Steve is an affiliated researcher at the Bennett Institute, and was previously a Board member of Ofcom, the UKs communications regulator.
The social distancing required by the COVID-19 crisis prevents us from interacting with each other in the real world. As a result, much of our social and economic activity has shifted online to a new form of virtual reality. Remote working, virtual exercise classes, even cabinet meetings, are all happening over online platforms such as Zoom.
The good news is that communications infrastructure in the UK is holding up well. It wasn’t designed with the current crisis in mind, but the networks which have been built to stream high definition video seem to be capable of handling the extra load.
Statistics published by BT reveal that the traffic carried over its network during a typical working day has increased by 35-60%. However, the peak in network traffic during the day is still only half that seen in the evening, and is well within design tolerances (see here). There is no room for complacency, but these figures are encouraging.
For years we have talked about the increasing dependence of our economy and society on communications services. It is worth asking what lessons can be learnt from the sudden increase in dependency due to the current crisis.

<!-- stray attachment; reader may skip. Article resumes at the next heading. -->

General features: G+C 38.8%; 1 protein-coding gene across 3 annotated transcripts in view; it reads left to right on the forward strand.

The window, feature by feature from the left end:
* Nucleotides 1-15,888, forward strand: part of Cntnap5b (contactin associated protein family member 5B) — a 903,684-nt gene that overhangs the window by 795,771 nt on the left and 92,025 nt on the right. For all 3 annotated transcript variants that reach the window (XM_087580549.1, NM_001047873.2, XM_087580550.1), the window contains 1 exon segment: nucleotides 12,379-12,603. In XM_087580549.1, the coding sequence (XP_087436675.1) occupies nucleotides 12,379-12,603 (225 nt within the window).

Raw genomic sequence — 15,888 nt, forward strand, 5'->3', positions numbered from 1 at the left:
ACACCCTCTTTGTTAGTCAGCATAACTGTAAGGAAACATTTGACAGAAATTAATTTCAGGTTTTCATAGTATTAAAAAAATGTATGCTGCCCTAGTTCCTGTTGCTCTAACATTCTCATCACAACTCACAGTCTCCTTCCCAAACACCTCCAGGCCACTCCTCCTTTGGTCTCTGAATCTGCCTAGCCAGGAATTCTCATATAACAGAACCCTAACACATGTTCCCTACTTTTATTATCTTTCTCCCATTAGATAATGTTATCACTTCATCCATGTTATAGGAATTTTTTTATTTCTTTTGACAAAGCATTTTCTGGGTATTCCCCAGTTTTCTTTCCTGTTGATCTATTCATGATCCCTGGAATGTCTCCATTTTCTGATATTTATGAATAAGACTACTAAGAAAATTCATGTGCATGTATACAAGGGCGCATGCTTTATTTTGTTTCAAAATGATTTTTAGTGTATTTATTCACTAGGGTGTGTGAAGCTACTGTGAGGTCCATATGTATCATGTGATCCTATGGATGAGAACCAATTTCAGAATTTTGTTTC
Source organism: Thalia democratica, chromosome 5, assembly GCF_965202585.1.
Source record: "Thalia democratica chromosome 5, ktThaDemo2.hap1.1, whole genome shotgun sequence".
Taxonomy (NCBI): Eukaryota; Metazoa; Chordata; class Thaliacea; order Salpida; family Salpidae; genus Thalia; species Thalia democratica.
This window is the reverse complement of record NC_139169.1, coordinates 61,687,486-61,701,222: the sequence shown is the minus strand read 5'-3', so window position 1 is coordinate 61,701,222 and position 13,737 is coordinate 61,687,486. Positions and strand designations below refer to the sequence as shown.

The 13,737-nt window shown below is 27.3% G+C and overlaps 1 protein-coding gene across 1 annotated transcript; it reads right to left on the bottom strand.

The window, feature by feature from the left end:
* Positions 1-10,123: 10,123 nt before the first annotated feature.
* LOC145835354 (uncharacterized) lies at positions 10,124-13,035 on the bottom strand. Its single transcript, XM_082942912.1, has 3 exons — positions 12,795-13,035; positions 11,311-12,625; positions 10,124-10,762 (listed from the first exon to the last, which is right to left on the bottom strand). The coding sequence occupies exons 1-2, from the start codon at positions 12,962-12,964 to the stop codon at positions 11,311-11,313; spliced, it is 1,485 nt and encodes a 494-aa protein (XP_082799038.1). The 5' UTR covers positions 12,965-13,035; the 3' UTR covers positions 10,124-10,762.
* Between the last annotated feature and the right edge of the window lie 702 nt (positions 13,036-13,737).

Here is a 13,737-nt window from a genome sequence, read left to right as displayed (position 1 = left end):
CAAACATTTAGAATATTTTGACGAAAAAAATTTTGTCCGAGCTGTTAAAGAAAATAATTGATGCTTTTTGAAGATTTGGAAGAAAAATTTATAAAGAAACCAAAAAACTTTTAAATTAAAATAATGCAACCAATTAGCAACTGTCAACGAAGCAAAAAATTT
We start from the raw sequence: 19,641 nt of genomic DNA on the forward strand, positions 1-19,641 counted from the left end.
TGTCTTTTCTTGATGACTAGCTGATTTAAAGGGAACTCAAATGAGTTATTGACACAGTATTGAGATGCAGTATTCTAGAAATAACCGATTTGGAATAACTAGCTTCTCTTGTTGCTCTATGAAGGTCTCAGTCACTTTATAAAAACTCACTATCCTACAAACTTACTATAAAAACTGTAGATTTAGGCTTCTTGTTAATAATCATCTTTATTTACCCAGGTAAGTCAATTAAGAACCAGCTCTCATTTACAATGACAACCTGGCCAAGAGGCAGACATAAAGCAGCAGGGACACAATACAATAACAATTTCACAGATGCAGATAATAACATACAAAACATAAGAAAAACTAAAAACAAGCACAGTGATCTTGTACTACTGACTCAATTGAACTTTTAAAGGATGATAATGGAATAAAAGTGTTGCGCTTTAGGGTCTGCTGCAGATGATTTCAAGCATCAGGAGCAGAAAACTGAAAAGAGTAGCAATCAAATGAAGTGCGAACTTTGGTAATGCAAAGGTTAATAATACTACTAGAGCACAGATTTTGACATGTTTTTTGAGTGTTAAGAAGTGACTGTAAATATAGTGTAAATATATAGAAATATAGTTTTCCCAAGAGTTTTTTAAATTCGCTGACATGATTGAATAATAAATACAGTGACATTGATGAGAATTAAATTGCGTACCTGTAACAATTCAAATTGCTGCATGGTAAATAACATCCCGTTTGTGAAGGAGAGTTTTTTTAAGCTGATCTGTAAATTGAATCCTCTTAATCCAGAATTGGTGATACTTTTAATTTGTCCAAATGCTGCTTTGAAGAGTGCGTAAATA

In the case of the communications sector, the main lesson is a reminder of what really matters - universal access to a decent broadband service. The risks associated with digital exclusion are not new, but social distancing gives them a whole new meaning. Without access to the internet, social distancing means social and economic isolation.
We are not in a bad position, thanks, counter-intuitively, to a decision taken about a decade ago not to deploy fibre all the way to every home. Instead, the UK prioritised a rapid deployment of networks capable of delivering superfast broadband services. As a result, these are now available to around 95% of UK homes.
More recently, the focus of policy makers has been on driving the availability of full-fibre and 5G networks, for which aggressive targets have been set. I support this policy, indeed, as the person responsible for Ofcom’s 2015 strategic review of digital communications, I was one of its instigators.